Why You Should Blow Off the Retail Sales Report
NEW YORK (TheStreet) -- You have two choices in looking at today's retail sales report: You can take it at face value, and worry that sales barely grew in April and missed forecasts by a good margin. Or you can scratch your head and say, "That's not right.''
The second is the better bet. The details of retail, as of April's preliminary numbers released Tuesday morning, don't jibe with other data that show auto sales doing fine and consumer confidence at its highest point in six years. In other words, when the economy created 288,000 jobs in a month, according to the Department of Labor, and not quite two weeks later the Census Bureau says consumers slashed highly discretionary spending at restaurants and bars, it's best not to get too worked up about it. And if you want to trade it, you might want to bet that it's simply wrong.
First, let's do the numbers. The Census Bureau says retail sales rose 0.1% in April, well below expectations for a 0.4% gain. And way below the 1.5% jump in March, which was revised upward this morning.
The weirdness is in the details. Commerce says restaurant and bar spending dropped 0.9% as jobs became more plentiful and confidence rose. Growth at home-repair stores, at 0.4%, was less than half as fast as in March. And sales at auto dealers rose 0.7%, far below the 3.9% seen in March.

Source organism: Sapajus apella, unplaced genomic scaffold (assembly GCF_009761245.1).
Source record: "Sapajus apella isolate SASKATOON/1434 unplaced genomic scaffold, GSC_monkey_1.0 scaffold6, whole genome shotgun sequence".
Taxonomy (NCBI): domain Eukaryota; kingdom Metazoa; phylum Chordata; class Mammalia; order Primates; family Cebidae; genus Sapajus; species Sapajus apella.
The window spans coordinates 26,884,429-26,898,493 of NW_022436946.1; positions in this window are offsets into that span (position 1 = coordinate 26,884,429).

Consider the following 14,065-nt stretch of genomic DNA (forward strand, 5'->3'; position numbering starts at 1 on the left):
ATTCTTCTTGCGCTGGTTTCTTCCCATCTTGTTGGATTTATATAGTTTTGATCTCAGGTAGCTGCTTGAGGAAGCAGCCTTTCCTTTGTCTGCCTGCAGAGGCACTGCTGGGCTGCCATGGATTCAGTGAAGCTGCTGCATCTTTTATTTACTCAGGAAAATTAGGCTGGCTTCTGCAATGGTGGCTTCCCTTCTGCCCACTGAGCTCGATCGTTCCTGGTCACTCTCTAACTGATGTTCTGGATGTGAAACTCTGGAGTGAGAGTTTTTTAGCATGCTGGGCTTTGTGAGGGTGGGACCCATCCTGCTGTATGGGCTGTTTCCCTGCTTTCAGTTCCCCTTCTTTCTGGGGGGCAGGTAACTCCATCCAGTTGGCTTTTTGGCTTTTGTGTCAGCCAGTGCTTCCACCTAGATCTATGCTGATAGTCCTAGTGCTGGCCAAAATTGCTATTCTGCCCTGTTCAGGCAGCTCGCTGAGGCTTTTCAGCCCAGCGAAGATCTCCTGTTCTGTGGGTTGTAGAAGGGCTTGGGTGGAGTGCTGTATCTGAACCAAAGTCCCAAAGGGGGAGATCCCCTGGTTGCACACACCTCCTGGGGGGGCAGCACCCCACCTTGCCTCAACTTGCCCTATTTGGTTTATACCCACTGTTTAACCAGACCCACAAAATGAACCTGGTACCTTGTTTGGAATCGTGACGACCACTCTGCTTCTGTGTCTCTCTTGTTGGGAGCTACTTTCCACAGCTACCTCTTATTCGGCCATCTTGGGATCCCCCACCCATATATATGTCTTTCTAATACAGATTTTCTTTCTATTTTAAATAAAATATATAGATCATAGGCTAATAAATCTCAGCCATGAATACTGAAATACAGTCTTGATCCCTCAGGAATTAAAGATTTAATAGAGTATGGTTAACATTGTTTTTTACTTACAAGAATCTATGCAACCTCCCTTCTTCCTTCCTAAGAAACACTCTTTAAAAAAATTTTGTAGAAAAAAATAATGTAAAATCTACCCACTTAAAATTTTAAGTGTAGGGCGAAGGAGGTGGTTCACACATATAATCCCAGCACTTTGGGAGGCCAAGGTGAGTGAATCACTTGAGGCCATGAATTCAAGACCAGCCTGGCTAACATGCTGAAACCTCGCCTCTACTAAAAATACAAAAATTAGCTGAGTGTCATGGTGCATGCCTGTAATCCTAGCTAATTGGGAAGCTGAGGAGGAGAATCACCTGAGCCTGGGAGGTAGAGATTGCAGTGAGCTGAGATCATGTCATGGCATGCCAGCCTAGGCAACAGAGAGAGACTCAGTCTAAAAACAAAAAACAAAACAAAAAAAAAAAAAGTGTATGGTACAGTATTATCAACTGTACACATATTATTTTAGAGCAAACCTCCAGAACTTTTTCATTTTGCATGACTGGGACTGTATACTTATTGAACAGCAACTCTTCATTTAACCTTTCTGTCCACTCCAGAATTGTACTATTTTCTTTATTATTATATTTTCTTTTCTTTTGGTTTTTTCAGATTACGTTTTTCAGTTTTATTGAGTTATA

Trouble is, none of that is consistent with external data. Consumer confidence is near six-year highs in both Thomson Reuters' survey and a similar consumer comfort survey by Bloomberg. Auto sales expectations have held firm for about 16 million units to 16.2 million this year. Even gas prices are expected to be dropping, and their spring peak was lower this year than last, according to GasBuddy.com analyst Tom Kliza.
Cheaper gas, more jobs, and higher confidence all point to better growth than this. So does the recent history of upward revisions to the preliminary retail sales report as growth accelerates coming out of the winter.
To turn George Santayana on his head, those who choose to embrace that history may be pleased to repeat it.
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At the time of publication, the author held no positions in any of the stocks mentioned.
This article represents the opinion of a contributor and not necessarily that of TheStreet or its editorial staff.